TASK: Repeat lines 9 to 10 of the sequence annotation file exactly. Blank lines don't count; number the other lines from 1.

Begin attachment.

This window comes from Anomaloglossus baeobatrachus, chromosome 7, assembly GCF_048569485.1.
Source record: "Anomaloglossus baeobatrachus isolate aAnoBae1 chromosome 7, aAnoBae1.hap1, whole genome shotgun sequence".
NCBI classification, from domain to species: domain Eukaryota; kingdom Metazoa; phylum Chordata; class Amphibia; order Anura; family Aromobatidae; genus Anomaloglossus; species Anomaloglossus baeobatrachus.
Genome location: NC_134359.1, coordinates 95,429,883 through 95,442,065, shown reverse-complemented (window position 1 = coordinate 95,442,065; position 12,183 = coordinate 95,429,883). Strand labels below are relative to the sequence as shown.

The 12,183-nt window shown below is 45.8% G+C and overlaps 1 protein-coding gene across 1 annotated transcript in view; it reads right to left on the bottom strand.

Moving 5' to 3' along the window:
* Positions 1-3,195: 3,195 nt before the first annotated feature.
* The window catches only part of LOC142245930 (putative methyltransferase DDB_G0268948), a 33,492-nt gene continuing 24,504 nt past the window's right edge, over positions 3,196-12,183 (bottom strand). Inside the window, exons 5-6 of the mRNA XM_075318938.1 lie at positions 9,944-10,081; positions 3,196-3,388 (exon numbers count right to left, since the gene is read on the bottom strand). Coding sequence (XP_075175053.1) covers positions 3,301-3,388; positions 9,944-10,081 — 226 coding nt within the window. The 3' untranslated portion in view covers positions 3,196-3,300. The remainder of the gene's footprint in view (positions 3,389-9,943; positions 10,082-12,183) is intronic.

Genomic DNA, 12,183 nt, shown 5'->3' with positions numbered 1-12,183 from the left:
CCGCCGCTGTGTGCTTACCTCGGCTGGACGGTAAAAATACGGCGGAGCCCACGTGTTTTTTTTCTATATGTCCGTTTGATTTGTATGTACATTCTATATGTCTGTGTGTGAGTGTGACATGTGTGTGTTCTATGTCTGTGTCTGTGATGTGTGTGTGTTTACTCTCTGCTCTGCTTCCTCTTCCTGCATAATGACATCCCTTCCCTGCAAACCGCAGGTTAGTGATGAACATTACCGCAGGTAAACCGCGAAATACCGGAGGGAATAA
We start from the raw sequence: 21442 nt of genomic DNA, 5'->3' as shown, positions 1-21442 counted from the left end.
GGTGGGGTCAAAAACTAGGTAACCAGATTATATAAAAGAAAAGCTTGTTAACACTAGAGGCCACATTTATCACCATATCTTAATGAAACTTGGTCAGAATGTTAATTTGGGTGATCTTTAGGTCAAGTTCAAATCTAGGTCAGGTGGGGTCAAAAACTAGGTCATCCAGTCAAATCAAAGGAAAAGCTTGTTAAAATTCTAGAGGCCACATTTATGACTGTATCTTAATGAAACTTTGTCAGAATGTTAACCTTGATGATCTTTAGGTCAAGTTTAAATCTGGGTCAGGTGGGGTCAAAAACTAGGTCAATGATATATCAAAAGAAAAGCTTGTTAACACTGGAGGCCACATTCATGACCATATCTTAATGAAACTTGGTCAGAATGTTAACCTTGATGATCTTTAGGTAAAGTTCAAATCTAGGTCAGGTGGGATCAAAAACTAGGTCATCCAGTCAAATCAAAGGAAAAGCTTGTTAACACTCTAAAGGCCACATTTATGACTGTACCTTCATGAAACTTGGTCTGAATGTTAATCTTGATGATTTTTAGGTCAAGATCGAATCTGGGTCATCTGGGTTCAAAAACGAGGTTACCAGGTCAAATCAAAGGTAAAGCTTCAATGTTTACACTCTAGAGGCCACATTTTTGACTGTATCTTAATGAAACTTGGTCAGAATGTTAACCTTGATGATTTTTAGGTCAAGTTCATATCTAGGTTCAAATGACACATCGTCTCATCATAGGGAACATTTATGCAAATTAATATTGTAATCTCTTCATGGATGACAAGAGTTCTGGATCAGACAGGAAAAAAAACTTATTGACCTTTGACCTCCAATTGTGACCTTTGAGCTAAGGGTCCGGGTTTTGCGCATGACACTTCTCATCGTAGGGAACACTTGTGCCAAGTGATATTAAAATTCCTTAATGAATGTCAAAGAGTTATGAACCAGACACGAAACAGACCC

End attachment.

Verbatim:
Genomic DNA, 12,183 nt, shown 5'->3' with positions numbered 1-12,183 from the left:
CCGCCGCTGTGTGCTTACCTCGGCTGGACGGTAAAAATACGGCGGAGCCCACGTGTTTTTTTTCTATATGTCCGTTTGATTTGTATGTACATTCTATATGTCTGTGTGTGAGTGTGACATGTGTGTGTTCTATGTCTGTGTCTGTGATGTGTGTGTGTTTACTCTCTGCTCTGCTTCCTCTTCCTGCATAATGACATCCCTTCCCTGCAAACCGCAGGTTAGTGATGAACATTACCGCAGGTAAACCGCGAAATACCGGAGGGAATAA